Concurrently with steps 904-906, steps 908-914 are performed. In contrast to steps 904-906, which concern the use of the drive 104 to store and/or retrieve data, steps 908-914 concern the receipt of “robotic device management signals” (also called “media transport commands”) from the host 102, and the drive's response thereto. More particularly, in step 908 the media drive's processing unit 112 determines whether a control signal comprising a robotic device management signal has been received from the host 102 via the communications path 108. As an example, typical robotic device management signals may comprise control signals directing the robotic device to load a media item from a storage bin or I/O facility into the drive, transfer a media item from the drive to a storage bin or I/O facility, or to conduct various inventory management chores such as introducing new media items into the library, verifying or determining the location of a media item or the contents of a particular storage bin, etc.

If the processing unit 112 has received a robotic device management signal, the processing unit 112 in step 910 forwards this signal to the processing unit 114 of the robotic device 106. In response, the processing unit 114 in step 912 directs the operation of the media transport mechanism 118 to effect the desired operation. As a more particular example, the processing unit 114 in step 912 may issue detailed commands, specifically instructing a robotic arm to move horizontally and vertically, rotate, grasp, and perform other specific motions needed to effect the robotic device management signals specified by the host 102. In step 914, the robotic device 106 carries out these requested motions, then the routine 900 reverts to step 908. In some cases, multiple instances of steps 908-914 may occur simultaneously, for example, when multiple hosts are communicating with the drive 104.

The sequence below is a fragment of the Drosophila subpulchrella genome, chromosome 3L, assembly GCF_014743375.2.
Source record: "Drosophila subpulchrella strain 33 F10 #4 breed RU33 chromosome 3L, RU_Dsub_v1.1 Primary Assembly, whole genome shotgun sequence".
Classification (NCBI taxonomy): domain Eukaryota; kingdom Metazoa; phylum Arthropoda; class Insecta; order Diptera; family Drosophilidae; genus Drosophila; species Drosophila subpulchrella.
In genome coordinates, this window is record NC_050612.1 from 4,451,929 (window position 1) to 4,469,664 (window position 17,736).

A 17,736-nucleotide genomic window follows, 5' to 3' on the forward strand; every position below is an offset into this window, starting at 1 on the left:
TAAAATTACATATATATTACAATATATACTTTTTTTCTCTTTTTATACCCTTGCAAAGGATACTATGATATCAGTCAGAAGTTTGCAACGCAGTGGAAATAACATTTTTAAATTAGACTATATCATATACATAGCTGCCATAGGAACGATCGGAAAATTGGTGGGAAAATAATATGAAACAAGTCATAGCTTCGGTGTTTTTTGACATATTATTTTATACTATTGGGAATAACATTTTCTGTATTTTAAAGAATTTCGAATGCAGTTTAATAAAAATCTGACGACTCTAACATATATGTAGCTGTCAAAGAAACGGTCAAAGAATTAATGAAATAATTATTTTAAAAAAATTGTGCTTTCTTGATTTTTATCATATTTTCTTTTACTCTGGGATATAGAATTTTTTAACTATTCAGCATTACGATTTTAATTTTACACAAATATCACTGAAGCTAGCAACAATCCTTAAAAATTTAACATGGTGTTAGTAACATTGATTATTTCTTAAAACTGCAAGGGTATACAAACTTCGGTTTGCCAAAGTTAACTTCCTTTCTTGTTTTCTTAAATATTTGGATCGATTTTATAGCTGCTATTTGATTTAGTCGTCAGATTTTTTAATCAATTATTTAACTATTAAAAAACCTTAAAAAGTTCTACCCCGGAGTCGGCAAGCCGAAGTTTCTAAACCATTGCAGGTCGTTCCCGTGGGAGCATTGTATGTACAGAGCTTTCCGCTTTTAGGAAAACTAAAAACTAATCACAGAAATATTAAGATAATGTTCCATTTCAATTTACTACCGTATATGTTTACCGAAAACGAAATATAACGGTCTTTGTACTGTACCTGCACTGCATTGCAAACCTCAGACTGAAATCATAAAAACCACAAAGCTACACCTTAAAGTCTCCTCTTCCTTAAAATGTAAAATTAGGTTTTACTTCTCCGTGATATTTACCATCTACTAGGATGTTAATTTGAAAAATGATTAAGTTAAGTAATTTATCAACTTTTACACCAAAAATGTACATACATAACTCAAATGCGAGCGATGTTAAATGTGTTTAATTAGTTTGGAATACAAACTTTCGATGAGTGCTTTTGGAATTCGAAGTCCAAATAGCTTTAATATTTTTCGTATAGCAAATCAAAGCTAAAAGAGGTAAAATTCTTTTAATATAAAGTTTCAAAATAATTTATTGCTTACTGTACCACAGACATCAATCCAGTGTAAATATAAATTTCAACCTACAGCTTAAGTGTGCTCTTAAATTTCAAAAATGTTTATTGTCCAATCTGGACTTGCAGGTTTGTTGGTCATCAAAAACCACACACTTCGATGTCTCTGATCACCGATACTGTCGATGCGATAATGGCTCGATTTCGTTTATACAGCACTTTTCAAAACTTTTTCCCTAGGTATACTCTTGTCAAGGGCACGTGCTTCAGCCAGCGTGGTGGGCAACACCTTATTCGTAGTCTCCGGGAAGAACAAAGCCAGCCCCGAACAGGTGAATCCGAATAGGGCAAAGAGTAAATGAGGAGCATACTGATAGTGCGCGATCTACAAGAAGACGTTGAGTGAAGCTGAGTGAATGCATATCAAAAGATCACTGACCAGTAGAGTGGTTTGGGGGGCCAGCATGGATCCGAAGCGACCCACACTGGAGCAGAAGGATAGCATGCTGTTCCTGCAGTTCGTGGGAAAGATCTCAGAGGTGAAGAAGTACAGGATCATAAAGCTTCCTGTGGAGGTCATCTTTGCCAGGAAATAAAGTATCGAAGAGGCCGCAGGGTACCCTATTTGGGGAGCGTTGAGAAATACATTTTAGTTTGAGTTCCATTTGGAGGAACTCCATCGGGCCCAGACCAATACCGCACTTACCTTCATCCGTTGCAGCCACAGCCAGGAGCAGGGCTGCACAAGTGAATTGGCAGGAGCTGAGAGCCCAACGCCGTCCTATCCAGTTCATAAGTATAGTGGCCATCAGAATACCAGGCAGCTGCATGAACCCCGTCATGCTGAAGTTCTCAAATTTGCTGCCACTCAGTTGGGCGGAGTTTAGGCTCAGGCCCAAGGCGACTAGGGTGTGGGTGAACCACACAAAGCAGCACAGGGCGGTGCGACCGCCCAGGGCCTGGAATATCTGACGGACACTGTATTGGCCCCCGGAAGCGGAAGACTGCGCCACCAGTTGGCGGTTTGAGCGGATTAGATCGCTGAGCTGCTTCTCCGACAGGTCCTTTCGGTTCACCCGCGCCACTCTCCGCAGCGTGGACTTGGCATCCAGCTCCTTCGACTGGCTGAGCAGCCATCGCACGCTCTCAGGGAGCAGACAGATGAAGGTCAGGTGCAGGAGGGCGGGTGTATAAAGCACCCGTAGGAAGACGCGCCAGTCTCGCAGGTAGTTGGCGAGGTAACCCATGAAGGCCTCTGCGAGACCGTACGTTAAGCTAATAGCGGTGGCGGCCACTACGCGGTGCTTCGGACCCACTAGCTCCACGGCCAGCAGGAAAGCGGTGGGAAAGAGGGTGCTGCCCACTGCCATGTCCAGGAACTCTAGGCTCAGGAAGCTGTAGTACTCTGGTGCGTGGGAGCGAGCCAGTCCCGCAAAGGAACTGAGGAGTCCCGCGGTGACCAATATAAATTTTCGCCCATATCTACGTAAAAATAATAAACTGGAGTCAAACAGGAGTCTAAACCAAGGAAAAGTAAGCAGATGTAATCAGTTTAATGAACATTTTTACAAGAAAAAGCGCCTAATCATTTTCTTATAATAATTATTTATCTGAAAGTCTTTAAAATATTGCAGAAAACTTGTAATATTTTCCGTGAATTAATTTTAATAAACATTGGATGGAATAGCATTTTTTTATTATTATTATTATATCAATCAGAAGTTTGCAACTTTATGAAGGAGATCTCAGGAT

As an optional enhancement to the foregoing description of steps 910-914, the drive 104 may process certain designated robotic device management signals. For instance, the drive 104 may be instructed, programmed, preconfigured, recruited by the robotic device 106, or otherwise configured to handle certain robotic device management commands that do not require action by the robotic device 106. Some examples include rejecting commands of improper syntax, rejecting requests for media items of an impermissible logical partition (discussed below), confirming that a command has already been completed, etc.

Single Master/Relay

FIG. 10 shows a sequence of method steps 1000 to illustrate another example of the method aspect of the present invention, where drives are arranged in master/relay configuration. For ease of explanation, but without any limitation intended thereby, the example of FIG. 10 is described in the context of the library 200 (FIG. 2) described above.

After the steps 1000 are initiated in task 1002, two parallel processes begin: steps 1004-1006, and steps 1008-1016. Steps 1004-1006 begin in step 1004, where each drive 206-207, whether master or relay, individually determines whether it has received a control signal comprising request to exchange data between its respective host 202-203 and a media item mounted to the drive 206-207. Although not explicitly shown, each control signal is received from one of the hosts 202-203 over a respective one of the communications paths 212, 216.